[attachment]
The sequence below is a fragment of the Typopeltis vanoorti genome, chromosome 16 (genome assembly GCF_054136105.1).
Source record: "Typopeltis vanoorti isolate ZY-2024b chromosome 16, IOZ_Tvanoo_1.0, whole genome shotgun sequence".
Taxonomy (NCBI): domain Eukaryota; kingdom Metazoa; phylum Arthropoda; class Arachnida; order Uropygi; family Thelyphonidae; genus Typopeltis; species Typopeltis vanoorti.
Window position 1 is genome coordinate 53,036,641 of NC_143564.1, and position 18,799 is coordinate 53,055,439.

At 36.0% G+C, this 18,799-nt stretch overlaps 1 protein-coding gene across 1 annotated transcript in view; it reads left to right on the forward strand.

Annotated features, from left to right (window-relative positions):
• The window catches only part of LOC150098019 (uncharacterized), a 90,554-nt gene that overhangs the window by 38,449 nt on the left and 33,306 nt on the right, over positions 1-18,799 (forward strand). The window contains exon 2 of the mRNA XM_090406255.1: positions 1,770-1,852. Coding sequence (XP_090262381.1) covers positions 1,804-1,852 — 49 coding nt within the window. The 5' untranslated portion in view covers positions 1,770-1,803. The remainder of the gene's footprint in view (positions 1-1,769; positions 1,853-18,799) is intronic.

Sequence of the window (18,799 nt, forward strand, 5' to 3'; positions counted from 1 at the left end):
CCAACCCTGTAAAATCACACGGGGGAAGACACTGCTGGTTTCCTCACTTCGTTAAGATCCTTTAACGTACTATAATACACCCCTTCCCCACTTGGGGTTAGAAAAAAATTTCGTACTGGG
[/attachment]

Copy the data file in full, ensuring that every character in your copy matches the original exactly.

The sequence below is a fragment of the Typopeltis vanoorti genome, chromosome 16 (genome assembly GCF_054136105.1).
Source record: "Typopeltis vanoorti isolate ZY-2024b chromosome 16, IOZ_Tvanoo_1.0, whole genome shotgun sequence".
Taxonomy (NCBI): domain Eukaryota; kingdom Metazoa; phylum Arthropoda; class Arachnida; order Uropygi; family Thelyphonidae; genus Typopeltis; species Typopeltis vanoorti.
Window position 1 is genome coordinate 53,036,641 of NC_143564.1, and position 18,799 is coordinate 53,055,439.

At 36.0% G+C, this 18,799-nt stretch overlaps 1 protein-coding gene across 1 annotated transcript in view; it reads left to right on the forward strand.

Annotated features, from left to right (window-relative positions):
• The window catches only part of LOC150098019 (uncharacterized), a 90,554-nt gene that overhangs the window by 38,449 nt on the left and 33,306 nt on the right, over positions 1-18,799 (forward strand). The window contains exon 2 of the mRNA XM_090406255.1: positions 1,770-1,852. Coding sequence (XP_090262381.1) covers positions 1,804-1,852 — 49 coding nt within the window. The 5' untranslated portion in view covers positions 1,770-1,803. The remainder of the gene's footprint in view (positions 1-1,769; positions 1,853-18,799) is intronic.

Sequence of the window (18,799 nt, forward strand, 5' to 3'; positions counted from 1 at the left end):
CCAACCCTGTAAAATCACACGGGGGAAGACACTGCTGGTTTCCTCACTTCGTTAAGATCCTTTAACGTACTATAATACACCCCTTCCCCACTTGGGGTTAGAAAAAAATTTCGTACTGGG